At the Xojo conference here in Houston Xojo Inc. announced a couple of upcoming features for Xojo. You can read details on the Xojo blog, Bob's blob or soon in Xojo Developer Magazine. One of the news in the creation of plugins in Xojo. Let's call those a library as you bundle Xojo code with resources into an archive. And as a few people asked me how that would affect me or whether I will support them, so here a few details:
First what is a Xojo Plugin currently?
Well, a xojo plugin currently is a zip archive with file extension .xojo_plugin. You can rename it to .zip and unpack it if you like to take a look inside youself. What you find are a couple of folders with various compiled libraries inside. Those libraries come per platform, so we have there DLLs for Windows, dylibs for Macs and shared objects for Linux. Current MBS Plugin have 8 different variants included.
To write such a plugin, you take a native compiler for your platform, write some C, C++, Objective-C or assembler code. You can include static libraries in your plugin and fully use all the features in the C compilers offer you. The libraries include the Xojo declarations and register them at runtime, so the IDE loads all plugins and queries them for the declarations.
What is a Xojo library?
Not sure how Xojo Inc. will call it exactly, but as far as I know it will be a new type of project. There you can include all stuff you currently have in projects like modules, classes and windows. Than you press build button and it will compile them all and write intermediate code into a new file. This should include resources like images and native libraries written in C/C++.
So you can add a library to a project and when compelling the Xojo IDE will include the library parts in the normal build process.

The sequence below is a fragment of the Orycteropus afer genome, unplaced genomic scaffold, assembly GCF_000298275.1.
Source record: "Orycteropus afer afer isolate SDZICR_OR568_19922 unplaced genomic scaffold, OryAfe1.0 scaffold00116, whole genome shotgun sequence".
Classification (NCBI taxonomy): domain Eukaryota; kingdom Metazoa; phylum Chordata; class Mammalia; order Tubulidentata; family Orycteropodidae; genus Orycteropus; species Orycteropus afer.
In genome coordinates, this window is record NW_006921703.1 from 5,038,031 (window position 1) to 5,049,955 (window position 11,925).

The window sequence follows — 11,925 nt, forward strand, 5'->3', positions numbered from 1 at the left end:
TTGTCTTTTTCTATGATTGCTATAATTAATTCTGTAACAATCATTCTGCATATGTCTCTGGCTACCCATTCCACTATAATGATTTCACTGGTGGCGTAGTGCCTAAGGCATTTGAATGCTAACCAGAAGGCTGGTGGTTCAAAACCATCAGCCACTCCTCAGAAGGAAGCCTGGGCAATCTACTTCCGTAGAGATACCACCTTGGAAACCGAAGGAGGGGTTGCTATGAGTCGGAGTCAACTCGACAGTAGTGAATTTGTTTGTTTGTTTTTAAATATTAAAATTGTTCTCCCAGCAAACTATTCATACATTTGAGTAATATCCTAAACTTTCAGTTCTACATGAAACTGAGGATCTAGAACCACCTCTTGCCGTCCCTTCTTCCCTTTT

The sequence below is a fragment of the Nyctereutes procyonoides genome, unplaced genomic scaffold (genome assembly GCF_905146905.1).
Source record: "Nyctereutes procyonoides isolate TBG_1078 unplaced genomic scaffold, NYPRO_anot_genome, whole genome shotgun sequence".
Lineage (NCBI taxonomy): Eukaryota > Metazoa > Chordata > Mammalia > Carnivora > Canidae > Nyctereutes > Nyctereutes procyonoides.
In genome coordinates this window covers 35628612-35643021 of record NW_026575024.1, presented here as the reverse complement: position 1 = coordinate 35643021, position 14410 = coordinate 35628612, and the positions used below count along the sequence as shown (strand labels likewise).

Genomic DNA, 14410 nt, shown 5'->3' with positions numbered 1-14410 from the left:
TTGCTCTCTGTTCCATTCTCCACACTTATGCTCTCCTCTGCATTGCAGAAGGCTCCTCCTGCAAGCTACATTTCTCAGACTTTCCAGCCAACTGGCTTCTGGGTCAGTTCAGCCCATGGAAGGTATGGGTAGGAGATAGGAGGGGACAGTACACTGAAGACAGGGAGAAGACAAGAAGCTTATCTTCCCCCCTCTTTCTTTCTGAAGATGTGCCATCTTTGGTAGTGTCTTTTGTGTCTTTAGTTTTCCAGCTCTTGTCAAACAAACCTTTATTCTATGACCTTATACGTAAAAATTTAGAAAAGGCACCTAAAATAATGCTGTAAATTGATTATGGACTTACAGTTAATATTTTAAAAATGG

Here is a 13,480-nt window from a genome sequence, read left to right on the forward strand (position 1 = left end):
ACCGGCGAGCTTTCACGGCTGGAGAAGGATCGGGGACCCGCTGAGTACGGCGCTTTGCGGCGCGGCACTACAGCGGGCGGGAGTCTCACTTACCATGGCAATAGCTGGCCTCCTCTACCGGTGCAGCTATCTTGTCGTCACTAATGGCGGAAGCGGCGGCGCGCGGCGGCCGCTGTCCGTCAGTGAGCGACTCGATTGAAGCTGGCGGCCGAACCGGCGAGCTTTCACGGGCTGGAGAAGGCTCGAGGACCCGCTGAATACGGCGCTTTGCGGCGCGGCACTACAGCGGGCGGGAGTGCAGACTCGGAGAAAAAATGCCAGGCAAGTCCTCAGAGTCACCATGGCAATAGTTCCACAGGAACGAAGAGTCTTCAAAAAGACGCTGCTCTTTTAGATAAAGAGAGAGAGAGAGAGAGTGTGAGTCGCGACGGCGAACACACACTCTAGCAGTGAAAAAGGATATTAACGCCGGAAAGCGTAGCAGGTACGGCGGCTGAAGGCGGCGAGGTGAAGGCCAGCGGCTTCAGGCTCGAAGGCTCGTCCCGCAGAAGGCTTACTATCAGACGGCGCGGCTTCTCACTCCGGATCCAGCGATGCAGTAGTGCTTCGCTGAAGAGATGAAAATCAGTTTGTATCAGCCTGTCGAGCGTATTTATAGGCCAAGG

Depending on how library projects will be designed, it may be possible for me to write a converter for my plugins. An application which can read my plugin definitions and generate the wrapper classes. Each method there would have a declare line to call the underlaying C function. I am not sure how well this would work and whether the overhead is worth it. Could be that it is easier and more convenient to just keep the plugins as they are and just provide newer stuff in the new format.
Uses for Libraries
We all have common code which we currently include in all projects. This common code can be moved into a library project and be prebuilt. This way the build process of our normal apps should be faster. Although when debugging the project, the debugger may not be able to step into our own library!
Next you want to bundle some code and sell it. Plugin vendors like me may be able to finally deliver iOS compatible plugins this way. At least precompiled is better protected than encrypted classes which have been breached before. Selling libraries could increase the number of vendors and help to get more third party controls into the Xojo store.
There are a couple of problems coming which needs to be resolved:
- First what happens if you add a library with a window to a console project?
Probably this will cause errors and some libraries must have flags and #if set to work well.
- How can libraries be compatible to several Xojo versions?
The intermediate code from LLVM and the file format used by Xojo may not be forward or backwards compatible. Also calls to the framework may change, so newer library may miss a function in the Xojo runtime if used in an older version of the Xojo IDE.
- How do we handle conflicts within the libraries?
Class names may be declared in different ways. While I hope we can do libraries without putting them into namespaces, it would be nice if the library user could optionally add a namespace in order to resolve conflicts.
- Would libraries include function names, so we see that in stack traces?
- Can we debug into the library if we have the library source code?
Maybe we may need a library format including source code for debugging, at least for home made libraries.
So let's see what gets released later in 2017 and maybe refined in upcoming releases in 2018.